Medical professional from Romford raised alarm about doctor
A SENIOR clinical scientist at Queen’s Hospital in Romford helped raise the alarm about a doctor offering alternative treatments with “no clinical basis” who was suspended today.
Stuart Jones raised concerns about advice on Dr Sarah Myhill’s website, which he said could have “seriously misled” the public.
Dr Myhill, 52, who has a private practice in Powys, Wales, had claimed she was a “pioneer” in the treatment of chronic fatigue syndrome.
But a General Medical Council panel has imposed a year long interim ban while it investigates her claims and stated Myhill “may pose a real risk to patients”.
The doctor was told: “There are repeated and significant concerns raised by former patients, medical practitioners and other members of the public.”
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Conditions were added to Myhill’s registration in April this year, including a ban on prescribing medicine and an order to remove controversial advice on her website.
It came after a group of GPs based in Yorkshire health practice claimed she had provided “inappropriate” treatment to a patient in June 2009.
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Myhill recommended vitamin and magnesium injections for suspected chronic fatigue syndrome, a treatment an expert said had “no clinical or biochemical basis”.
Mr Jones’ concerns related to advice on the doctor’s website concerning breast cancer screening and child vaccinations.
The website discouraged women from using the oral contraceptive pill, recommended an alternative method of breast cancer screening and restated the link between the MMR jab and autism, which has now been discredited.
Mr Jones’ letter said: “The public have been seriously misled by her advice.
“In some cases I think her recommendations are a serious risk to patient safety.”
Myhill attempted to challenge the interim conditions at the review hearing, which was held in public at her request.
It was attended by around a dozen of her supporters, as well as three security guards.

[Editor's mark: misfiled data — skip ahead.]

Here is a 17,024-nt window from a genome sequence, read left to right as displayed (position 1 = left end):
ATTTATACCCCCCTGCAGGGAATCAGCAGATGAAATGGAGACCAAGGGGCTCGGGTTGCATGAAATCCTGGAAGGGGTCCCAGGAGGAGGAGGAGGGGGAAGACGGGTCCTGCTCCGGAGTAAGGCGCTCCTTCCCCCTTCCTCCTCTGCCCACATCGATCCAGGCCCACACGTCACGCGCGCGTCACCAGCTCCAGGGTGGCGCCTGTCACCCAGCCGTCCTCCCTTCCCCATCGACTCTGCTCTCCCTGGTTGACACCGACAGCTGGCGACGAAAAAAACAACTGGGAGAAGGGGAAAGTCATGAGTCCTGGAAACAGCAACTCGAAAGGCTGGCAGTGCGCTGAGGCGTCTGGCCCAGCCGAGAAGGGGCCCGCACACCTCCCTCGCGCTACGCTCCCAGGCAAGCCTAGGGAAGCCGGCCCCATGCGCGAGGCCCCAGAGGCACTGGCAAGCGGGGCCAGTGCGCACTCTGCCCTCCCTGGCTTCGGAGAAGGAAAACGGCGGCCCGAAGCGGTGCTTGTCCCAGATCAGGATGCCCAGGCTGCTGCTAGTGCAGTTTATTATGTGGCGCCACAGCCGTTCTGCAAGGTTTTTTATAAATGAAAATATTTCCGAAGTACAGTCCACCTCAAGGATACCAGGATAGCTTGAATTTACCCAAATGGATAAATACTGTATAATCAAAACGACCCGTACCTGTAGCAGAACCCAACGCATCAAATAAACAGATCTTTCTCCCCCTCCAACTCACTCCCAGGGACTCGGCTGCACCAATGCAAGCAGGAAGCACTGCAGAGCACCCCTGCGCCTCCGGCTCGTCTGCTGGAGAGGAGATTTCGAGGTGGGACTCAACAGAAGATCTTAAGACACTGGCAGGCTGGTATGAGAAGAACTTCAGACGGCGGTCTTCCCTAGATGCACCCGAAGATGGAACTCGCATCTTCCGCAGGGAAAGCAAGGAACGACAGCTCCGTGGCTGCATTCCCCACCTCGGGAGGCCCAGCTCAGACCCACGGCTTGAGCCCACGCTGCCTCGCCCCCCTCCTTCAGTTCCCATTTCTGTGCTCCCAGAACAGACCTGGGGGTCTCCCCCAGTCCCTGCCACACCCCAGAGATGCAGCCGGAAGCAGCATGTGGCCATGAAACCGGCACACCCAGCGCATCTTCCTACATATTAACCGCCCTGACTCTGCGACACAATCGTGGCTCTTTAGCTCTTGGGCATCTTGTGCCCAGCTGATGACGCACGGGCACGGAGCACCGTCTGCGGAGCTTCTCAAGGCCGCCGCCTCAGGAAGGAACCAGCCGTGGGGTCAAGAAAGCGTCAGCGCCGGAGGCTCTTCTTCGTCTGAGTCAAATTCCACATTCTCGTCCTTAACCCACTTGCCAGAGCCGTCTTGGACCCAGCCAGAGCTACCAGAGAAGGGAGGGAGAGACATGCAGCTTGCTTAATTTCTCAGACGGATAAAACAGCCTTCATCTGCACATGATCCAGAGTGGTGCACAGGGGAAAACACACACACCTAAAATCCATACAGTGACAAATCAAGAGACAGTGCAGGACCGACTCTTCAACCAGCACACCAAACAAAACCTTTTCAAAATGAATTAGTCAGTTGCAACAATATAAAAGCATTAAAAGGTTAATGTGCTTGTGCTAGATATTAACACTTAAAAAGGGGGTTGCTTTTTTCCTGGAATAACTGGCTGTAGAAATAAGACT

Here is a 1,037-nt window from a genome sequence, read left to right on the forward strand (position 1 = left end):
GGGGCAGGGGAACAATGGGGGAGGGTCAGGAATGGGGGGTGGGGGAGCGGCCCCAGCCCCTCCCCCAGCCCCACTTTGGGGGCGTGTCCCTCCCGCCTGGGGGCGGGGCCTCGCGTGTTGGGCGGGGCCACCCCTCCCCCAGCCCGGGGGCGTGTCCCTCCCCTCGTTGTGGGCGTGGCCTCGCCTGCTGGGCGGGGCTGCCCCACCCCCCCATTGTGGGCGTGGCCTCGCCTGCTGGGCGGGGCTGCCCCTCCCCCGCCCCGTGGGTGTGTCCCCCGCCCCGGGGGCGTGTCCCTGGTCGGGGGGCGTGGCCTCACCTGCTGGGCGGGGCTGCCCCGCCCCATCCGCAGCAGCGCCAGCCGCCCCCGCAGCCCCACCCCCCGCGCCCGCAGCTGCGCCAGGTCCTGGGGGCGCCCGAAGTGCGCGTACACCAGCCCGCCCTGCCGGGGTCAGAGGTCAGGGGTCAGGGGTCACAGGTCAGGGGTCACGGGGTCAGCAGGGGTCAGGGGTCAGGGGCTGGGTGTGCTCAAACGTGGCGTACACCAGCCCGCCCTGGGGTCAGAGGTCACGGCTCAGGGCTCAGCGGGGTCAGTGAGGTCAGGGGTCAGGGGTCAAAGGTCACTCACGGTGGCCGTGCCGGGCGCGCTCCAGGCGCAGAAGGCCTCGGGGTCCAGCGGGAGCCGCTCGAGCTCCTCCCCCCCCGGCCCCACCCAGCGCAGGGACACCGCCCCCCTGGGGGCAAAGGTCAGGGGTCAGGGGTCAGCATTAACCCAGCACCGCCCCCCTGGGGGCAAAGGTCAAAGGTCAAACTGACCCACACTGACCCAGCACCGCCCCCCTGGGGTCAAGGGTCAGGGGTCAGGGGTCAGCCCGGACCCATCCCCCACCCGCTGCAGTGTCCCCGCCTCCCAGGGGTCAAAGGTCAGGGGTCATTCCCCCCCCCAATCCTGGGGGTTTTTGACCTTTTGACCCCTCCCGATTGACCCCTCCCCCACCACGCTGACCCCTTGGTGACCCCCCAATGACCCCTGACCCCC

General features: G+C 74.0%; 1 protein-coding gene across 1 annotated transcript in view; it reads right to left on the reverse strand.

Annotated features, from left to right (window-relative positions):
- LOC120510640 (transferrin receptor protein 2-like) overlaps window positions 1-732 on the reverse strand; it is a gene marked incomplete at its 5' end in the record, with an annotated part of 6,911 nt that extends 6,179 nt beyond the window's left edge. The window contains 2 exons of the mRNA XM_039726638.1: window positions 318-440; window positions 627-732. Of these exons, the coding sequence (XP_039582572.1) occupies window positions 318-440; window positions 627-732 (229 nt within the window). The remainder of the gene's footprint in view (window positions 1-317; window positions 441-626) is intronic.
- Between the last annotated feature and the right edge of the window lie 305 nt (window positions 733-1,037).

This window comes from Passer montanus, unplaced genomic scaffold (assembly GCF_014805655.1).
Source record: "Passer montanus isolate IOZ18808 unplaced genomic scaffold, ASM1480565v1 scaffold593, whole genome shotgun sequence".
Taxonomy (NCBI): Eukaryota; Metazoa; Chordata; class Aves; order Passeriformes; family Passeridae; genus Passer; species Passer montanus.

The hearing heard further complaints had been received by the GMC since the interim order was imposed in April.
They included suggesting that Myhill had attempted to exploit a loophole in a requirement she take down information on her website by posting a link to an “ungagged” version of the site.
One complainant wrote: “This doctor had created a new website and I think she may be attempting to get around the conditions of registration.”
There were also claims she had directed patients to a website based in the South Pacific where they could buy prescription medicine that she was no longer allowed to issue.
Myhill had said she could not be held responsible if other people had chosen to copy her website.
Panel chair Dr Peter Maguire told the self-styled chronic fatigue expert: “The circumstances which bring patients to your practice by their very nature make your patients vulnerable, notwithstanding any actual health issues.”
He said: “The panel is satisfied that, based on the complaints made, and the concerns raised, there is sufficient information before it to indicate that there may be impairment of your fitness to practise and that such impairment may pose a real risk to patients.”
“The panel has been extremely concerned by your possible lack of understanding of the requirements of modern day best practise, as well as a seeming lack of perception and understanding of the consequences of your actions.”
Myhill is now banned from practising as a doctor for the year of the interim order, which will be reviewed within three months.